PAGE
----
Bates selects banker as replacement

COVINGTON -- Newton County Board of Education member C.C. Bates hopes a local banker with ties to the Newton County School System will replace her upon her resignation later this month.

Bates announced in January that she would resign from her District 5 seat after the June 15 meeting because she and her family are moving closer to her job at Clemson University, where she is an assistant professor in the reading department at the school's College of Education in South Carolina.

At a special-called meeting of the Newton County Board of Education on May 26, in which Bates wasn't in attendance, NCSS Superintendent Steven Whatley announced that Bates had recommended the appointment of Covington resident Greg Proffitt as an interim District 5 representative to serve until January, when her elected replacement will come on board.

"She being the District 5 representative, we respect that recommendation," said school board Chair Cathy Dobbs during the meeting.

Whatley said the board decided to not choose someone running in this year's election in order to avoid showing favoritism to any person or party.

"(Proffitt) not only has school-age children, but his wife Betsy teaches at (Indian Creek Middle School)," Bates said in an e-mail. "Greg has shown his support of the NCSS by helping with SPLOST and the Newton County Foundation for Educational Excellence. Greg's financial background will be a great asset to the school system as we continue to negotiate our way during these financially difficult times."

Proffitt, 42, a Newton County resident of about 18 years, has worked in the financial field since 1992. He currently works as vice president of Newton Federal Bank in Covington, a position he has held for five years. Prior to working at Newton Federal Bank, he worked in finance at the Federal Reserve, Blue Cross/Blue Shield of Georgia and in transportation, said Proffitt, who holds a bachelor's degree in economics from the University of Georgia and a master's of business administration degree from Georgia State University.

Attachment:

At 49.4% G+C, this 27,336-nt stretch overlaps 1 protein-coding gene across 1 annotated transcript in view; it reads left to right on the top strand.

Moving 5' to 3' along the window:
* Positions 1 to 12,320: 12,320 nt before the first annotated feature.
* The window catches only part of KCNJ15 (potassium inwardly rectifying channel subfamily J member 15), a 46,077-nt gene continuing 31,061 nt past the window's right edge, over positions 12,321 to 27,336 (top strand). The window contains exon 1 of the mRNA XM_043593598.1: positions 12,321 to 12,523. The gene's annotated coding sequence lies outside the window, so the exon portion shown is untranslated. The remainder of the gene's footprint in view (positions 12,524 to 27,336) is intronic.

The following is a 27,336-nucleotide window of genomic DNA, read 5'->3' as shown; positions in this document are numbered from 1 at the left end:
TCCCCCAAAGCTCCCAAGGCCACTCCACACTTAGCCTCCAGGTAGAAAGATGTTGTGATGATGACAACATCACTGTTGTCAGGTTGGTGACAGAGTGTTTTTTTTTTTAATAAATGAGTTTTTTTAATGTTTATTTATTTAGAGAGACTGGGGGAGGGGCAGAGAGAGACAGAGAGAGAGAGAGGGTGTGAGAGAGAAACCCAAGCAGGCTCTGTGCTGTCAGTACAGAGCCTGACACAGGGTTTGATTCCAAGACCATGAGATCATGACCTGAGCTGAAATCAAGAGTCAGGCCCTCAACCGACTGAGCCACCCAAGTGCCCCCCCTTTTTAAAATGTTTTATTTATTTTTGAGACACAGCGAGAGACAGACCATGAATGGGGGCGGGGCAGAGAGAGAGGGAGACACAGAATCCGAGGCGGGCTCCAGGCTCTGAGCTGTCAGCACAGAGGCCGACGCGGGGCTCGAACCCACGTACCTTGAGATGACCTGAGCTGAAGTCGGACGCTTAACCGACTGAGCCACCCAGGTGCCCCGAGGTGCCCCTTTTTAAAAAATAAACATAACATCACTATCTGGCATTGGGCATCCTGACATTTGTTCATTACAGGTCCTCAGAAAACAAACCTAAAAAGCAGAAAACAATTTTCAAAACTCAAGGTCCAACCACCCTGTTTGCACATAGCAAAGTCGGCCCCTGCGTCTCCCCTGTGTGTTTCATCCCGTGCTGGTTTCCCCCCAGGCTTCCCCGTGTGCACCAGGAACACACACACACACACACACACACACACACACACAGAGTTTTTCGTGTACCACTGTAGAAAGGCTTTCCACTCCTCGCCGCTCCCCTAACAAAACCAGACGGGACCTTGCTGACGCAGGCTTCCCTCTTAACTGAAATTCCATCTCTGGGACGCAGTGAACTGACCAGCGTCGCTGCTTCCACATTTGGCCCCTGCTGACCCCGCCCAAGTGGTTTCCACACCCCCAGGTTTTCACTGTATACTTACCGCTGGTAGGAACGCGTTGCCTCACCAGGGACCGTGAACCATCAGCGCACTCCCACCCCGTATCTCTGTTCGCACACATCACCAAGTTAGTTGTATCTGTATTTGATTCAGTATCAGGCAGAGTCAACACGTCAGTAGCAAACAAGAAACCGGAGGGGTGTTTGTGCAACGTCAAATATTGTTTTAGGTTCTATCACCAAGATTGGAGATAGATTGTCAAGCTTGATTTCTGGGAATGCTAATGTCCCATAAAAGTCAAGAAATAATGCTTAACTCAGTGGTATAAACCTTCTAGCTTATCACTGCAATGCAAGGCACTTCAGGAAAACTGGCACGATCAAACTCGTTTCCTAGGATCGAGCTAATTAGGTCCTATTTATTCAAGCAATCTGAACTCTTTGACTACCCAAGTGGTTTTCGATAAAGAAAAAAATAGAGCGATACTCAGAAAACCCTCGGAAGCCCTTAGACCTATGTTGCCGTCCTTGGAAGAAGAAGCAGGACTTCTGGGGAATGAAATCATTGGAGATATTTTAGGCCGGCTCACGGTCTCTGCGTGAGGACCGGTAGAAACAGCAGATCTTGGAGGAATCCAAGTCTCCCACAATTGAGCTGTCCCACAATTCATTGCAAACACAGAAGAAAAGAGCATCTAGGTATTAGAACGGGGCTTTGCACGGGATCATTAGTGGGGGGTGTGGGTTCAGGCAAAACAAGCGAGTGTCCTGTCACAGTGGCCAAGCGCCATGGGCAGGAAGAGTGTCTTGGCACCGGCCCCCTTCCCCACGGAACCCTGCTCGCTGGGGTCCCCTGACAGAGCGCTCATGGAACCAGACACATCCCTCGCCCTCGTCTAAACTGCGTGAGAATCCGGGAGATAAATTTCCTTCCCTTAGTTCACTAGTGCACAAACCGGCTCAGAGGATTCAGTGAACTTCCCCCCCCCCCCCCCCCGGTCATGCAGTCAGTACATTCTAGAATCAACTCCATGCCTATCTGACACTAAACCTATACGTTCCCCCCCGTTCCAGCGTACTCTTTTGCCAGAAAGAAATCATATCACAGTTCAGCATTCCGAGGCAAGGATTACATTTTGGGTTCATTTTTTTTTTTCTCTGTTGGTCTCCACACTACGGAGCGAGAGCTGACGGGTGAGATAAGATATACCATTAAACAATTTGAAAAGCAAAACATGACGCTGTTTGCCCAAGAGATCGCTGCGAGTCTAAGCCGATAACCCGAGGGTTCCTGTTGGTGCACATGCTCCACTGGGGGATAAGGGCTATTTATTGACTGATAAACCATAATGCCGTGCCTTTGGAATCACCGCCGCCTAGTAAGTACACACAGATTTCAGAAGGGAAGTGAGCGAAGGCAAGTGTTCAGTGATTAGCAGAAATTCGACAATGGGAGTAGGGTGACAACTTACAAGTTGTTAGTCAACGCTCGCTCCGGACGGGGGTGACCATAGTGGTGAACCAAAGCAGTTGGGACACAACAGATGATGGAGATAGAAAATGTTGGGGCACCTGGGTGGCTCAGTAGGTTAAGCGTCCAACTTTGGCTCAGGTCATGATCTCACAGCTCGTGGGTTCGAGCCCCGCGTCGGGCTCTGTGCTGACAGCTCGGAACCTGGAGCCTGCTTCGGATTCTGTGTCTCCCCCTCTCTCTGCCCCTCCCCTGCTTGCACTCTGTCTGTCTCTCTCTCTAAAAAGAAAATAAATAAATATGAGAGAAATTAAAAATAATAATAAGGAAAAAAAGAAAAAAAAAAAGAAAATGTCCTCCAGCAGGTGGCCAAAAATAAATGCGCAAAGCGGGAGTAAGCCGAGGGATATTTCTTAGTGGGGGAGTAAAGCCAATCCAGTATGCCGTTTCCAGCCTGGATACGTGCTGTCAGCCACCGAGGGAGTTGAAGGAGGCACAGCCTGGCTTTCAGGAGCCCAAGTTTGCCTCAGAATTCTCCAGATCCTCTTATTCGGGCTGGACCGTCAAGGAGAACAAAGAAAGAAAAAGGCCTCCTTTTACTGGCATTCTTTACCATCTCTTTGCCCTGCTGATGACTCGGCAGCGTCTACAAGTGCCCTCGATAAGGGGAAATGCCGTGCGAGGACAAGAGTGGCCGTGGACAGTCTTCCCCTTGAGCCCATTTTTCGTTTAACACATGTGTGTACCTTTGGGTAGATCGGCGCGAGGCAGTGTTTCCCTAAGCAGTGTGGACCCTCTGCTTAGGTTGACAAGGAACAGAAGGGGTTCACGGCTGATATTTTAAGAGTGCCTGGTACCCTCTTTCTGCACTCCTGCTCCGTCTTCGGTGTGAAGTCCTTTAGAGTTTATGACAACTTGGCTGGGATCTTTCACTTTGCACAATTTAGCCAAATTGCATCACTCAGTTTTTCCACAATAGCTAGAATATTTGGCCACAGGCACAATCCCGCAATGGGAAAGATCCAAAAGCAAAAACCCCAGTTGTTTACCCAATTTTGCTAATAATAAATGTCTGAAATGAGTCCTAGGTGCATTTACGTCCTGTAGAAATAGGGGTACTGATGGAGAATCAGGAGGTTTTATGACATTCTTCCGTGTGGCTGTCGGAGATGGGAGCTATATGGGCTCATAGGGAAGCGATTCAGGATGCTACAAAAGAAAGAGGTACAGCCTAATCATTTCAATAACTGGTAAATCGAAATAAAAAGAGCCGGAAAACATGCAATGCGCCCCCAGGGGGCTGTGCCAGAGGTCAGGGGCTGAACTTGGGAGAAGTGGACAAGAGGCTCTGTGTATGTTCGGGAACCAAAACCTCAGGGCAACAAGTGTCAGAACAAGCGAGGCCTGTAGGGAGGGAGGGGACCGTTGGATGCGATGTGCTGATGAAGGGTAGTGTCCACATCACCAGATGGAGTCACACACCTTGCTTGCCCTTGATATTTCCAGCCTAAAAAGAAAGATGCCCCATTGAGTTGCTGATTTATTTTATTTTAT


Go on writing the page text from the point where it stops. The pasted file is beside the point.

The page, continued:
"The board needs the community to step up, rather than sit back and complain," said Proffitt, adding that he had previously expressed interest in helping Bates in her absence. "I'm excited about the opportunity to help out in any way I can."

Originally, he had thought about seeking election to the school board seat, but decided the timing wasn't right this year, after seeing the choice of candidates and deciding that any of them would do a nice job. Republicans Abigail Coggin, James Travis Price and J. Timothy Walden and Democrat Sharon Sawyer all qualified to run for the District 5 seat in the November election.

In the future, though, he said he might seek election to the school board.

"This will allow me to get a taste of it," he said. "With working and kids, it can be time consuming."

For now, he wants to focus on the task at hand.

"I hope to do good service," he said, adding that he will focus on finances and minimizing the financial effects for teachers and students. "I've got some big shoes to fill with C.C. leaving, as she has a strong career background in education."

He said he feels confident he can help out with finances, although most of the budget decisions already will have been made when he begins in June, and also make good decisions for the employees and students of NCSS.

"I hope a fresh perspective might be able to help," said Proffitt, adding that he has been gathering research by talking with his wife and co-worker Johnny Smith, who represents District 1 on the school board. "It's a crisis at the state level and it's impacting us. ... The people who are suffering most (from budget cuts) are the kids."

His wife Betsy has been a teacher in Newton County for about 18 years, and they have two children in NCSS -- their son Brantley is a rising seventh-grader at ICMS, and their daughter Ellie is a rising fourth-grader at Ficquett Elementary School.

But Proffitt also realizes he won't be able to save the world.

"Local school boards only have so much power," he said. "The state controls the funds, and without funds, what can you do?"

Proffitt also is a member of the executive board of the Newton County Chamber of Commerce, where he volunteers as the financial officer of the board; he also was a treasurer at First Baptist Church of Covington for more than 10 years and coaches sports for the Newton County Recreation Department.

The school board members plan to appoint Proffitt at their next meeting, which is scheduled as a work session to begin at 7 p.m. Tuesday in the board room at the Newton County BOE building at 2109 Newton Drive N.E. in Covington. The board refrained from approving the appointment during its special called meeting in May, as school board member Eddie Johnson had yet to meet Proffitt.